My Lords, we have heard an impressive range of speeches in this debate which have demonstrated the enthusiasm of this House for museums and galleries but also, I am sad to say, illustrating many of the severe problems that they face. I must congratulate that great heritage champion, the noble Lord, Lord Cormack, on instituting this timely debate. It is only too rare that we discuss this sector which, as we have heard, makes a great contribution to our culture, our creative economy, our tourism economy, to social well-being and the quality of our lives, and to our communities. I was taken by the description of the noble Lord, Lord Monks, of museums and galleries being a stimulant for creativity and innovation, and by what the noble Lord, Lord Rees, had to say about the ongoing impact on why people eventually do what they do; it is not purely down to the schools and universities they go to. Like him, I declare a strong interest not only as a regular visitor to national museums—only last night I was at the Science Museum for “Tomorrow’s World Live”, which was pretty exciting—but to university museums as the chair of the Queen Mary University of London Council. If any noble Lord has a slight taste for the macabre, it is certainly worth while going to see the astonishing Barts Pathology Museum in the West Smithfield campus.
As the National Museum Directors’ Council points out, eight out of the 10 most popular attractions in the UK are national museums, and 51.3% of UK adults visited a museum or gallery in 2012. But as the noble Lord, Lord Cormack, made clear, inevitably the context for today’s debate was provided by the Mendoza review published last November, entitled An Independent Review of Museums in England. Before that, we had the Government’s ambitious Culture White Paper and the Culture, Media and Sport Select Committee report in December 2016. At the time of the Select Committee’s report, the then Minister for Culture, Mr Matt Hancock MP, who is now the Secretary of State of course, said that he supported the aims of the White Paper and that he would continue putting its recommendations into practice, so I take some comfort from that.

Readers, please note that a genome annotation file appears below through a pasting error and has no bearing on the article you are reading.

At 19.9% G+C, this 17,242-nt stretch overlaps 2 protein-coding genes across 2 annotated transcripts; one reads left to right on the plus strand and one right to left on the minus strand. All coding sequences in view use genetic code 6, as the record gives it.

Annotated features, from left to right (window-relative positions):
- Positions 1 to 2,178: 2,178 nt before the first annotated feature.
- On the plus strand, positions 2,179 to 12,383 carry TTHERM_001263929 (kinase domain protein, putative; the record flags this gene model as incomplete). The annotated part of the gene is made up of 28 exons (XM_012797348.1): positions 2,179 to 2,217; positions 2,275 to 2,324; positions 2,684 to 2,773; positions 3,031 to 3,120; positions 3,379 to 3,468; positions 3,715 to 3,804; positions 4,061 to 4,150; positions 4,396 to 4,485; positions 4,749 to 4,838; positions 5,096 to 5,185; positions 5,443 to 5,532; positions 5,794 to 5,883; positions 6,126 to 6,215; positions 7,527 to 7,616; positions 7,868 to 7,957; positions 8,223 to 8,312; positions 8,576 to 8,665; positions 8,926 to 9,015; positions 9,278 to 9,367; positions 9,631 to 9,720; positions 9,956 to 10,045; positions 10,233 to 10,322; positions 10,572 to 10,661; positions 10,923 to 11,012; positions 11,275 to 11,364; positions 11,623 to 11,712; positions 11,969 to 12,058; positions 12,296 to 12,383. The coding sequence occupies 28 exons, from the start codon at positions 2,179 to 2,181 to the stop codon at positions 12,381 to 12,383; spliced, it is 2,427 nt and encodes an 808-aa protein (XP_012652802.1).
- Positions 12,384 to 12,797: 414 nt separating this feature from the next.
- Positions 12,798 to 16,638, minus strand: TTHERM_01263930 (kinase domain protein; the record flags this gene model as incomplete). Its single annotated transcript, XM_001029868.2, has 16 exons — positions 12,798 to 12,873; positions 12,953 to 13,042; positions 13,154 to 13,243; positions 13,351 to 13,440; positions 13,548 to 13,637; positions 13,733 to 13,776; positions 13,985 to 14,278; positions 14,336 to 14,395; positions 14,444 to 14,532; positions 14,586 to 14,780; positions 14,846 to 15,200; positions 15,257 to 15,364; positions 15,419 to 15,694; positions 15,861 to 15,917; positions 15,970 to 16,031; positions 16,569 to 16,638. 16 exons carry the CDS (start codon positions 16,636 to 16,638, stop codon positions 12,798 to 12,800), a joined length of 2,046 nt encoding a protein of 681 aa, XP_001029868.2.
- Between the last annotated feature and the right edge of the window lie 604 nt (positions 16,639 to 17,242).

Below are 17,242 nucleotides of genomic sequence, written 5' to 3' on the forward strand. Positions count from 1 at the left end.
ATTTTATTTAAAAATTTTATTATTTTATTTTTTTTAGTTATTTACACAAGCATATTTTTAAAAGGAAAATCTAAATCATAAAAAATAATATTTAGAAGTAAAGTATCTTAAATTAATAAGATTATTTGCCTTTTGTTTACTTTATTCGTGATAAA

The Select Committee and the Culture White Paper both emphasise the need for access, diversification and partnership working. I say “hear, hear!” to that. The principal recommendations set out in the Mendoza review were described succinctly by the noble Lord, Lord Kirkham, while the noble Viscount, Lord Eccles, was right to pick out a particular recommendation for a clearer museums role for DDCMS. If that is not a veiled criticism, I do not know what is, and I strongly support what the noble Viscount had to say. Some good recommendations were made in the review, and I welcome the response made by Arts Council England. It states that over the period 2018 to 2022 it will invest £36.6 million per annum in museums, which is 9% of the total national portfolio spend. It has also committed that from
There are some important elements in terms of the response to the review, and I welcome the museums action plan recommended by Mendoza, which I understand will be delivered by Arts Council England and the Heritage Lottery Fund by September this year. It will also be facilitated by DDCMS, so perhaps the department is beginning to become more engaged. However, given the financial problems that many museums face, this is no guarantee of survival and we need to do more. As the noble Earl, Lord Clancarty, pointed out, the bare fact is that the Museums Association has stated that despite recognising the severe funding difficulties being experienced by many museums—the Government’s own figures show that local authority funding for museums in England was 31% lower in 2016 than in 2010—the report fails to identify any new resources or capacity to improve the sustainability of the sector, although, as the noble, Lord Cormack, has pointed out, the sums involved are rather small.
There are funding issues that need tackling. When we were in coalition, a four-year pilot of operational and financial flexibilities for national museums to assist their capacity to generate commercial and philanthropic revenue and to operate efficiently was set up. What has been the evaluation of that pilot scheme? Much mention has been made throughout the debate of the importance of the National Lottery, but one of its founding principles was that there should only be one National Lottery. This is not the situation today. There is the Health Lottery, which is one in all but name. This damages its ability to raise funds for good causes, such as museums. What do the Government plan to do about that?
As a number of noble Lords pointed out, including the noble Viscount, Lord Falkland, we need to increase the appetite for philanthropic giving. There is kudos involved, but matched funding from public funds acting as an inducement is additional to that. A crucial lesson has been learned on the importance of investing in the teaching of fundraising skills. The Creative Industries Federation has argued that we need to incentivise greater corporate giving and we should consider something like the Rouanet law in Brazil, which allows companies to offset donations to the cultural sector against the corporate tax bill. There are a number of aspects that the Select Committee asked the DDCMS to work on in VAT business rates, tax incentives and so on. My noble friend Lady Grender talked of creative enterprise zones. Those are of course important.
What is the Tourism Industry Council now doing relative to museums? Why are museums not represented on it anymore? Will the tourism sector deal agreed as part of the industrial strategy encompass museums? There are many other issues that I could raise relative to museums. I hope that the DDCMS gets into hyperactive mode.